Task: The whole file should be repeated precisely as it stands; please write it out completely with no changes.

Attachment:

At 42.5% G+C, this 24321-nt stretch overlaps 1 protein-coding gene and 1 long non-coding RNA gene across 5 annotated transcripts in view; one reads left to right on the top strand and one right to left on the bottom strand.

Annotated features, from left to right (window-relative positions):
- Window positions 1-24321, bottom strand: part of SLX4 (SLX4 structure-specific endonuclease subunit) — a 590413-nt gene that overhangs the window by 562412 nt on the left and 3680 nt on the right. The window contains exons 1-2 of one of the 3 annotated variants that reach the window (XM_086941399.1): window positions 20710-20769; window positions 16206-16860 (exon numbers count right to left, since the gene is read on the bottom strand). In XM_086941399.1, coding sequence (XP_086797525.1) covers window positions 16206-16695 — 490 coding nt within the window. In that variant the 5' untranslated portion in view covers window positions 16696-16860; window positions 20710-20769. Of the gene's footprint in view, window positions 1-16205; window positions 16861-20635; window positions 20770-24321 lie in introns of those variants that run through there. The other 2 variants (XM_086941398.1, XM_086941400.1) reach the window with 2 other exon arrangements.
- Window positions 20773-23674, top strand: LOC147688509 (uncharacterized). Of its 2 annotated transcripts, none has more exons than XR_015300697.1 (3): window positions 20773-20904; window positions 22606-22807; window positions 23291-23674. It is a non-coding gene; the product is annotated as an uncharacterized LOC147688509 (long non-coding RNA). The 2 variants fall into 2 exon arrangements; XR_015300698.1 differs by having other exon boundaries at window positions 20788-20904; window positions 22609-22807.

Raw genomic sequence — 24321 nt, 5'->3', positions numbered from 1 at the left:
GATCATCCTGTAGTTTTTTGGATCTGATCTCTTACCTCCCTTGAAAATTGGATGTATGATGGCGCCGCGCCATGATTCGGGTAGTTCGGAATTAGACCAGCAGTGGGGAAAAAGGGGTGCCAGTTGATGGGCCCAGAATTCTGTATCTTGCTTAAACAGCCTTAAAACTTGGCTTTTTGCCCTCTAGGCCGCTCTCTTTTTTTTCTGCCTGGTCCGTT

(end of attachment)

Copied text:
At 42.5% G+C, this 24321-nt stretch overlaps 1 protein-coding gene and 1 long non-coding RNA gene across 5 annotated transcripts in view; one reads left to right on the top strand and one right to left on the bottom strand.

Annotated features, from left to right (window-relative positions):
- Window positions 1-24321, bottom strand: part of SLX4 (SLX4 structure-specific endonuclease subunit) — a 590413-nt gene that overhangs the window by 562412 nt on the left and 3680 nt on the right. The window contains exons 1-2 of one of the 3 annotated variants that reach the window (XM_086941399.1): window positions 20710-20769; window positions 16206-16860 (exon numbers count right to left, since the gene is read on the bottom strand). In XM_086941399.1, coding sequence (XP_086797525.1) covers window positions 16206-16695 — 490 coding nt within the window. In that variant the 5' untranslated portion in view covers window positions 16696-16860; window positions 20710-20769. Of the gene's footprint in view, window positions 1-16205; window positions 16861-20635; window positions 20770-24321 lie in introns of those variants that run through there. The other 2 variants (XM_086941398.1, XM_086941400.1) reach the window with 2 other exon arrangements.
- Window positions 20773-23674, top strand: LOC147688509 (uncharacterized). Of its 2 annotated transcripts, none has more exons than XR_015300697.1 (3): window positions 20773-20904; window positions 22606-22807; window positions 23291-23674. It is a non-coding gene; the product is annotated as an uncharacterized LOC147688509 (long non-coding RNA). The 2 variants fall into 2 exon arrangements; XR_015300698.1 differs by having other exon boundaries at window positions 20788-20904; window positions 22609-22807.

Raw genomic sequence — 24321 nt, 5'->3', positions numbered from 1 at the left:
GATCATCCTGTAGTTTTTTGGATCTGATCTCTTACCTCCCTTGAAAATTGGATGTATGATGGCGCCGCGCCATGATTCGGGTAGTTCGGAATTAGACCAGCAGTGGGGAAAAAGGGGTGCCAGTTGATGGGCCCAGAATTCTGTATCTTGCTTAAACAGCCTTAAAACTTGGCTTTTTGCCCTCTAGGCCGCTCTCTTTTTTTTCTGCCTGGTCCGTT